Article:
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lium si vir bonus est et sapiens, illam ipsam consulit æternam, de qua nulli animæ judicare datum est ; “ The au“ thor of temporal laws, if he be good and wise, doth “ therein consult the law eternal, to determine of which " there is no power given to any soul.” And as well prince Edward, in Fortescue's discourse, Nemo potest melius aut aliud fundamentum ponere, quam posuit Dominus ; “ No
man can lay a better or another foundation, than the Lord 6 hath laid.”
CHAP. V. The story of the Israelites from the receiving of the law
to the death of Moses.
Of the numbering and disposing of the host of Israel, for their
marches through the wilderness ; with a note of the reverence
given to the worship of God in this ordering of their troops. WHEN Moses had received the law from God, and published it among the people, and finished the tabernacle of the ark and sanctuary, he mustered all the tribes and families of Israel ; and having seen what numbers of men, fit to bear arms, were found in every tribe, from twenty years of age upwards, he appointed unto them, by direction from the Lord, such princes and leaders, as in worth and reputation were in every tribe most eminent. The number of the whole army was 603,550 able men for the wars, besides women and children; also, besides the strangers which followed them out of Egypt. This great army was divided by Moses into four gross and mighty battalions, each of which contained the strength of three whole tribes.
The first of these containing 186,400 able men, consisted of three regiments, which may well, in respect of their numbers, be called armies; as containing the three whole tribes of Judah, Issachar, and Zabulon. In the tribe of Judah were 74,600 fighting men, led by Naason ; in Issachar 54,400, led by Nethaneel; in Zabulon 57,400,
led by Eliab. All these marched under the standard of the tribe of Judah, who held the vanguard, and was the first that moved and marched, being lodged and quartered at their general encamping on the east side of the army ; which was held the first place, and of greatest dignity.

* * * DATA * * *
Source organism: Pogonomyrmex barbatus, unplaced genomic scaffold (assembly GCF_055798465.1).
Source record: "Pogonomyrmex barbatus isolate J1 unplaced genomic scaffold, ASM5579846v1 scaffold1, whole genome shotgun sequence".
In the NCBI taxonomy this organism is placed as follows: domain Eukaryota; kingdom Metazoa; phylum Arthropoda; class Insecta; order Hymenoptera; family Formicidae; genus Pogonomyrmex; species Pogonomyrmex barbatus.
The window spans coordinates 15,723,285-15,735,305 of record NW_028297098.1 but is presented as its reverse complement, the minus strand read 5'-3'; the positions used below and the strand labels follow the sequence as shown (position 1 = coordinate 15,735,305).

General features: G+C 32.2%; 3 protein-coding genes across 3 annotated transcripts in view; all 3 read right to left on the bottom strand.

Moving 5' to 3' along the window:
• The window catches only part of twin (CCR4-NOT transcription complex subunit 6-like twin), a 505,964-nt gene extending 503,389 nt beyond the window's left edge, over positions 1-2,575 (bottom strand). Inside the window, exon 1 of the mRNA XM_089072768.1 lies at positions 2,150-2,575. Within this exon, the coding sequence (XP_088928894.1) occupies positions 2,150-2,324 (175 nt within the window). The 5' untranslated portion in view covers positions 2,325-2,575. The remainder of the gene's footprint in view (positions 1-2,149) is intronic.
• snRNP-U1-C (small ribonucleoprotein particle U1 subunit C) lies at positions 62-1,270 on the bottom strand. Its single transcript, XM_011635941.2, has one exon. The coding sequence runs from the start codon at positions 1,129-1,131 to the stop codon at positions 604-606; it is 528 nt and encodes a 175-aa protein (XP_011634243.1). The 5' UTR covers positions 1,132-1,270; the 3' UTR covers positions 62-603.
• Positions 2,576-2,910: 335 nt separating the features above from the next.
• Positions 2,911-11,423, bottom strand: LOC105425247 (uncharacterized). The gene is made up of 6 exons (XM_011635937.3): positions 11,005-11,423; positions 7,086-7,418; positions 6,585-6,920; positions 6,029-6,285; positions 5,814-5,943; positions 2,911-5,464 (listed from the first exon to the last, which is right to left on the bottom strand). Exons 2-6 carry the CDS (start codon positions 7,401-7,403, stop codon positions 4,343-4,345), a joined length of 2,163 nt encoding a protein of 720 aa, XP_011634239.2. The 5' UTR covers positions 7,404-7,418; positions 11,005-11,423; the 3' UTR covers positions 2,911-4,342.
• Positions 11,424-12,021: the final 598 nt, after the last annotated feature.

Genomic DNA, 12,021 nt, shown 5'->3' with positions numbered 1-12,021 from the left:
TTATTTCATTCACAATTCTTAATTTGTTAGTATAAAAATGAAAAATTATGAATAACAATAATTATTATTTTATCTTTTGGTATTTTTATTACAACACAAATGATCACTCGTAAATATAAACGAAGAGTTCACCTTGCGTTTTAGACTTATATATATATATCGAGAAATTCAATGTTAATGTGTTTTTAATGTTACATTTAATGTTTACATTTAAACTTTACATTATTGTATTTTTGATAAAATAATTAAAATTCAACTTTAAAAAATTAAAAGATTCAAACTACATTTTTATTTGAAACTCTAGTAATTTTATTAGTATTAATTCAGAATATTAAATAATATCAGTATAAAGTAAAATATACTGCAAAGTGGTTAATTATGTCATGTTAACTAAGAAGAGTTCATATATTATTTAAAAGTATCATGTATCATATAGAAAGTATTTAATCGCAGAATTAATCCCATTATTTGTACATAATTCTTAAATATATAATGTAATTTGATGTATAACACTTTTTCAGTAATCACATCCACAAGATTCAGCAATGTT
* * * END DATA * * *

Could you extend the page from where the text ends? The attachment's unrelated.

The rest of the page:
The second battalion, or army, called in the scriptures the host of Reuben, had joined unto it Simeon and Gad, in number 151,450 : all which marched under the standard of Reuben. In the tribe of Reuben were 46,500, under Elizur; in Simeon 59,300, under Shelumiel; in Gad 45,650, under Eliasaph. These had the second place, and encamped on the south side of the tabernacle.
The third army marched under the standard of Ephraim, to whom were joined the regiments of Manasseh and Benjamin; who joined together, made in number 108,100 able
These marched in the third place, encamping on the west quarter of the tabernacle. Ephraim had 40,500, under Elishama; Manasseh 32,200, under Gamaliel ; Benjamin 35,400, under Abidam.
The fourth and last army, or squadron, of the general army, containing 157,600 able men, marched under the standard of Dan; to whom were joined the two tribes of Nephtali and Asher. And these had the rereward, and moved last, encamping on the north side. Dan had 62,700, under Ahiezer; Asher 41,500, under Pagiel; Nephtali 53,400, under Ahira.
Besides these princes of the several tribes, there were ordained captains over thousands, over hundreds, over fifties, and over tens; as it may appear by that mutiny and insurrection against Moses, Numbers xvi. 1, 2. For there arose up against Moses two hundred and fifty captains of the assembly, famous in the congregation, and men of renown; of which number were Korah, Datham, and Abiram. Which three principal mutiners, with those 250 captains that followed them, were not any of the twelve princes of the tribes, or general colonels before spoken of, as by their names, Numbers i. is made manifest. The blessing which Israel gave to his children took place, not only in the division of the land of promise, and other things of more consequence, long after following, but even in sorting them under their several standards in the wilderness it was observed. For Judah had the precedency and the greatest army, which also was wholly compounded of the sons of Leah, Jacob's wife. Reuben having lost his birthright, followed in the second place, accompanied with his brother Simeon, who had undergone his father's curse; and with Gad, the son of his mother's handmaid. Joseph, who in temporal blessings had the prerogative of the firstborn, a double portion, was accounted as two tribes, and divided into two regiments; the younger (according to Jacob's prophecy) taking place before the elder. He was assisted by Benjamin, his best beloved brother, the other son of Rachel. To Dan, the eldest son of Jacob's concubines, was given the leading of the fourth army, according to Jacob's prophecy. He had with him under his standard none of the children of Leah, or Rachel, but only the sons of the handmaids.